19 Aug 2012
Fitzroy Yachts convert MV Kahu for yard owner
By Ellie Brade
One of the advantages of owning your own superyacht shipyard, is that when you want to undertake a refit on a former navy vessel to turn her into a family yacht to travel the world on, the answer from the yard will of course be yes.
This is what Peter White-Robinson, owner of New Zealand based yard Fitzroy Yachts has done. With his wife Sharon and their two sons Cole and Finn, the couple and a group of family friends set off from Auckland today to undertake a two and a half year tour around the world on board their converted yacht, MV Kahu. The yacht is named for the kahu, an Australasian harrier and abundant native bird of NZ and the word also means cloak in Maori. One of five ex Moa class inshore patrol vessels of the Royal New Zealand Navy, Kahu was refitted by the White-Robinson’s in a year-long refit project to become what will be the family’s home until 2015.
“We’d been wanting to do something adventurous for quite a while and had considered different options,” said Sharon. “The navy had five of these boats in the Moa class, and as they replaced them they sold them off. We had talked about it, and we heard that two had sold and we though that’s not such a bad idea but it just wasn’t the right time, and the planets just weren’t aligned in the right way. Then when they finally got to selling this one, she was last in the series, we thought well it’s now or never. We put in a price and it was accepted and then we jumped for joy and then we thought oh heck, what have we let ourselves in for. I think we’re still going oh heck aren’t we?”
Having bought her, the White-Robinsons used her as she was for some time, before beginning the refit in June 2011. “The real project took just over a year,” said Peter. “It worked out to be bigger than we originally thought.” The work list was extensive. “She was 92ft, so we added 30ft of length to her,” said Peter. “We raised the bulwarks up forward and we took the superstructure off and added a new superstructure.” “She was quite small topside so there wasn’t very good captains quarters and the mess and the galley were downstairs so we’ve topsy turveyed it,” added Sharon. “All the accommodation is downstairs and the general living areas are on the main deck and the bridge and another saloon are above.”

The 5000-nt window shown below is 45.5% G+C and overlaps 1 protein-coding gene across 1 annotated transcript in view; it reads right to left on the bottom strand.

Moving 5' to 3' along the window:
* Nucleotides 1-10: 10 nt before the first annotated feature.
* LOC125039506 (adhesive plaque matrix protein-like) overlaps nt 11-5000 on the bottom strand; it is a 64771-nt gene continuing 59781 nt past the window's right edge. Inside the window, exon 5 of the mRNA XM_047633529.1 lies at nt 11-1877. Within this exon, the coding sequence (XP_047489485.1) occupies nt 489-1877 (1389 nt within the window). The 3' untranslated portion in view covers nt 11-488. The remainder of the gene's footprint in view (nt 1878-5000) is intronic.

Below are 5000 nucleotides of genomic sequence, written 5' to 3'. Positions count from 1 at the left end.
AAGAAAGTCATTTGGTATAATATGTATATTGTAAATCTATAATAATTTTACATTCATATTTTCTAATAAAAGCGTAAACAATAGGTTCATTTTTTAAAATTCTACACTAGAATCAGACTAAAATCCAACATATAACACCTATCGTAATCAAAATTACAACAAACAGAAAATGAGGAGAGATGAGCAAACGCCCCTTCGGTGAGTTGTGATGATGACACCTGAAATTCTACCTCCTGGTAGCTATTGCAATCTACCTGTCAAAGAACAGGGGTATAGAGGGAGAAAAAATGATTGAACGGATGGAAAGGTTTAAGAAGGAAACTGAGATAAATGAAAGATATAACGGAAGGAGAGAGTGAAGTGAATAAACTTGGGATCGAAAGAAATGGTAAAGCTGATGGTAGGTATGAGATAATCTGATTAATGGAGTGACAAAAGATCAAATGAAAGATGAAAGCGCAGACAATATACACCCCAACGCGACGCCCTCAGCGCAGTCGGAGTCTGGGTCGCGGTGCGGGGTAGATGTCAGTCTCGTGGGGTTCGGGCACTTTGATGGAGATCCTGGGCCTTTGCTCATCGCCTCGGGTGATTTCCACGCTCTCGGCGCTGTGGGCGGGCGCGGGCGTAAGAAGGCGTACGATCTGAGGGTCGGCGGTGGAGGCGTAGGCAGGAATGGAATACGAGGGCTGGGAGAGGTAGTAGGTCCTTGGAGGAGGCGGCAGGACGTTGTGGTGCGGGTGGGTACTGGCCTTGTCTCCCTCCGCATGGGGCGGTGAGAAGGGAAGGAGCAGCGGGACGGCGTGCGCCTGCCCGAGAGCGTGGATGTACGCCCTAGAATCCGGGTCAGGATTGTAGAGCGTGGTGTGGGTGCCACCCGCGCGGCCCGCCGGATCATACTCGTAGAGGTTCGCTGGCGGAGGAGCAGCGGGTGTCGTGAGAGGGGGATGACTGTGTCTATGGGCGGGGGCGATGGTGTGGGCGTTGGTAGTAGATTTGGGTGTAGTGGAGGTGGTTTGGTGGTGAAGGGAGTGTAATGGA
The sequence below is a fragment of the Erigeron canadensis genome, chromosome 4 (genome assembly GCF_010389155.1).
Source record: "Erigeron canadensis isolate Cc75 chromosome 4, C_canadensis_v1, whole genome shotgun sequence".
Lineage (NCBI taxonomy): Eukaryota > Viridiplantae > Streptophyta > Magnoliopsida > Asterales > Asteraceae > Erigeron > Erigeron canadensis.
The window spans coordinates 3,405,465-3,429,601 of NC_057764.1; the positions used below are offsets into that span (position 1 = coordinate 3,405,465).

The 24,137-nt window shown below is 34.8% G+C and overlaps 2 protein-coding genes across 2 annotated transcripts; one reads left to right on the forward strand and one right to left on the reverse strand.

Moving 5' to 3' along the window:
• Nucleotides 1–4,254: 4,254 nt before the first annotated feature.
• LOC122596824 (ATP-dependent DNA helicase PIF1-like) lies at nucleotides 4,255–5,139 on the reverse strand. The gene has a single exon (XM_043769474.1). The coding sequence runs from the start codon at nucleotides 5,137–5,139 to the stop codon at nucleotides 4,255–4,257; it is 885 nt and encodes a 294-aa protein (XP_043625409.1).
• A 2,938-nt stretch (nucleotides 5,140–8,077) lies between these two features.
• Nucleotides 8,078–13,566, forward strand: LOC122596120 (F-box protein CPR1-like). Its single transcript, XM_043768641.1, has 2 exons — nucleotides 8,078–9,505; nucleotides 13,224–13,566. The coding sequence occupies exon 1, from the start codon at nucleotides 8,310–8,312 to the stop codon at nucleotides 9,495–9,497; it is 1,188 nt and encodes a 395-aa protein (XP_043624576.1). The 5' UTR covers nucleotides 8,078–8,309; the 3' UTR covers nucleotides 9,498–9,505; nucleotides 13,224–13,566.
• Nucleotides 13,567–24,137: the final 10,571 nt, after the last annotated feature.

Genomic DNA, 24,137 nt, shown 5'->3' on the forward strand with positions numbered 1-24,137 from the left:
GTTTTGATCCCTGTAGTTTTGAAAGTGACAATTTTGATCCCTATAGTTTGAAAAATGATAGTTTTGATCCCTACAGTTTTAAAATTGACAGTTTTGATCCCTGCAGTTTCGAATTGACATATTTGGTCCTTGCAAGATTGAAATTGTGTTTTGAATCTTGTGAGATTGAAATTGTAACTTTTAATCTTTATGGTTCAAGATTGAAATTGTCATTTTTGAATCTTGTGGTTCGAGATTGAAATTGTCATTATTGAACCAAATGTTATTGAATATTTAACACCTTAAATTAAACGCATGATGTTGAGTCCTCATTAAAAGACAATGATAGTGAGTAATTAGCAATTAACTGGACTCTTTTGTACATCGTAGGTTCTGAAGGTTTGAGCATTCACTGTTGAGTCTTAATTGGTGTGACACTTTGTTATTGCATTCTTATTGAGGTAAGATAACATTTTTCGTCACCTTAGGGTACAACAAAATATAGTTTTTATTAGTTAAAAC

The yacht is now fully equipped: “We added a lot of equipment like a sewage treatment plant, water makers, a third generator, stabilisers, bow and stern thrusters and an extra anchoring system. We’ve upgraded all the electronics and GPS, radar and we have a whole different suite of instruments up there in the bridge,” said Peter. Most importantly, considering the travel itinerary planned, her fuel capacity was upped from 13,000l to 32,000l giving an 8000 mile range at 8 knots. “The navy listed their range as being 1300 miles so we have a much better range now,” he said.
By the White-Robinson’s own admission, she is not a superyacht – and was never intended to be – although the touches of those who build superyachts are clearly there and she is not many worlds away from an explorer yacht. “You wouldn’t want to look to closely at the faring and painting,” said Peter. “For us, for what we’re doing – two and a half years bashing around the world – it was the right level of finish for us. We’re not going to be sitting tied up in the Med all the time. It wouldn’t have been practical for us to do that [level of finish] and I didn’t want the cost of it.” “She’s not a plastic fantastic,” agreed Sharon. “She’s been a work boat and we didn’t want to change that too much. It would have been not the right thing to do to remove her completely from her roots.”